Women in medicine: a four-nation comparison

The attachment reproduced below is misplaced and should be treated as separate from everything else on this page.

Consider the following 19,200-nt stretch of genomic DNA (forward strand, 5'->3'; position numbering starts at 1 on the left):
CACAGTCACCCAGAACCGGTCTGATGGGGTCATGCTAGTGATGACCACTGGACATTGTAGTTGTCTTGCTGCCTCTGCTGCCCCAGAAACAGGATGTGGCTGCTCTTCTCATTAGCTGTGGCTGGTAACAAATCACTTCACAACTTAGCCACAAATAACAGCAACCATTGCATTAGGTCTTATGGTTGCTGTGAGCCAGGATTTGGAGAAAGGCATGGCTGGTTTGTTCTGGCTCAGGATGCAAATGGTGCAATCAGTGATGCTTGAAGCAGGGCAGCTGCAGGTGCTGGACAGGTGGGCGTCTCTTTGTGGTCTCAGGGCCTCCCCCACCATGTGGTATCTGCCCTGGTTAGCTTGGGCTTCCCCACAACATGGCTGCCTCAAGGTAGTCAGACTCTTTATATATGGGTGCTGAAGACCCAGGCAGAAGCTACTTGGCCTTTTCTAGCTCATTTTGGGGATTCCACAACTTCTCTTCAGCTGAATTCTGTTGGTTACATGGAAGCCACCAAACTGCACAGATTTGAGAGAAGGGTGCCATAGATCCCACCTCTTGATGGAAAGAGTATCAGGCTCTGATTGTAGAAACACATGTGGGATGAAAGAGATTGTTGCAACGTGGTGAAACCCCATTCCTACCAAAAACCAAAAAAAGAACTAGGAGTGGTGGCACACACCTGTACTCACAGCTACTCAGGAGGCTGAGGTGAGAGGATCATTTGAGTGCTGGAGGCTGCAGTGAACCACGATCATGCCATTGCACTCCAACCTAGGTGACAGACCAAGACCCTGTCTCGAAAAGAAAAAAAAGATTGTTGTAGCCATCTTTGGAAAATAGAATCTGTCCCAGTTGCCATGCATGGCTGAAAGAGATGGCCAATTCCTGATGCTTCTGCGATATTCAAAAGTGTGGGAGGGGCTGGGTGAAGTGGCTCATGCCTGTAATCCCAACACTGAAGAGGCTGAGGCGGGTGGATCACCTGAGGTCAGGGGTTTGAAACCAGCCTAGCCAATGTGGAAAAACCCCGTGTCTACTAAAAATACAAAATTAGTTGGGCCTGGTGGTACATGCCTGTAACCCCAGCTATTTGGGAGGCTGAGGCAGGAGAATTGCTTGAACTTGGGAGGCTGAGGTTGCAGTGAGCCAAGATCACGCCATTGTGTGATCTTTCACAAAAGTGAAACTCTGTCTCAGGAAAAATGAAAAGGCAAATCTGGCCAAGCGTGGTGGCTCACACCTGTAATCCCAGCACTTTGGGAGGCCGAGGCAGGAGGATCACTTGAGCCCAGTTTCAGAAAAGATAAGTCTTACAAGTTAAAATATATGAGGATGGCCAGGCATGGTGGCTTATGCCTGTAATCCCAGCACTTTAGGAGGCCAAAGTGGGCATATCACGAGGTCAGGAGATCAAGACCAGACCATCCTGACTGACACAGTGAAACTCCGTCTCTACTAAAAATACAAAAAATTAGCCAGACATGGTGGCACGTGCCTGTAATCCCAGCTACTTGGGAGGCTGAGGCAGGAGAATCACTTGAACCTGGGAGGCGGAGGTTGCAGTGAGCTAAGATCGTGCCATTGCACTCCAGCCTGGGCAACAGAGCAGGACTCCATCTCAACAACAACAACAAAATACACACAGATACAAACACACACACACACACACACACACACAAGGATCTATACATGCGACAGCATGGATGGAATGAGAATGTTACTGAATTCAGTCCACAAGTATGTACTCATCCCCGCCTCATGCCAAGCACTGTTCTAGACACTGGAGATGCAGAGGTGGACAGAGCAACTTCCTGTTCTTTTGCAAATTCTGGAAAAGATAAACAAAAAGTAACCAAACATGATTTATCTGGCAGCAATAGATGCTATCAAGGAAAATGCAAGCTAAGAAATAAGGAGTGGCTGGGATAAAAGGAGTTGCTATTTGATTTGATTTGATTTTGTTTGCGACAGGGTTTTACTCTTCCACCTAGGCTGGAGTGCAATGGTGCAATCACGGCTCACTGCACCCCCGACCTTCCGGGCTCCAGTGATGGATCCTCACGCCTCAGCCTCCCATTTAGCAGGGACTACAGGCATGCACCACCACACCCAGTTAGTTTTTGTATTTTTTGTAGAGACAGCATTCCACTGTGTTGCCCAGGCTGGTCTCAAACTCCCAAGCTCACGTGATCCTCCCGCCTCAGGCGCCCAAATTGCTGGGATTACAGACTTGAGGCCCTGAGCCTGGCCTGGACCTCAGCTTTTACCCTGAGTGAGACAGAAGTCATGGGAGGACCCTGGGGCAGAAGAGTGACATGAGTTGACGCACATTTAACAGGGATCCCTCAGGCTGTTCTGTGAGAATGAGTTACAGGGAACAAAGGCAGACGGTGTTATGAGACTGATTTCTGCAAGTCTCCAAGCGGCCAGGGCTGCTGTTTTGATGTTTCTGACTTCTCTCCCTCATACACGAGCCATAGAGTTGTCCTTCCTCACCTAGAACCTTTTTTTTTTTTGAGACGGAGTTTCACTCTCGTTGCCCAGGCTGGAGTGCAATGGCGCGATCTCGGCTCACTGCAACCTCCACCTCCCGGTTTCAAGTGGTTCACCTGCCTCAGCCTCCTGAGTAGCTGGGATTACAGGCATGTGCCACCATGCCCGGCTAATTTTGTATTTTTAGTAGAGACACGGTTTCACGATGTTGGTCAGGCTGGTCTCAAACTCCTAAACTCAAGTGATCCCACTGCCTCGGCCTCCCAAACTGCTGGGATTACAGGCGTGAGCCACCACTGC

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OBJECTIVES: to determine the impact of increasing numbers of women in medicine on the physician work force in Australia, Canada, England, and the United States. METHODS: We collected data on physician work force issues from professional organizations and government agencies in each of the 4 nations. RESULTS: Women now make up nearly half of all medical students in all 4 countries and 20% to 30% of all practicing physicians. Most are concentrated in primary care specialties and obstetrics/gynecology and are underrepresented in surgical training programs. Women physicians practice largely in urban settings and work 7 to 11 fewer hours per week than men do, for lower pay. Twenty percent to 50% of women primary care physicians are in part-time practice. CONCLUSIONS: Work force planners should anticipate larger decreases in physician full-time equivalencies than previously expected because of the increased number of women in practice and their tendency to work fewer hours and to be in part-time practice, especially in primary care. Responses to these changes vary among the 4 countries. Canada has developed a detailed database of work/family issues; England has pioneered flexible training schemes and reentry training programs; and Australia has joined consumers, physicians, and educators in improving training opportunities and the work climate for women. Improved access to surgical and subspecialty fields, training and practice settings that provide balance for work/family issues, and improved recruitment and retention of women physicians in rural areas will increase the contributions of women physicians.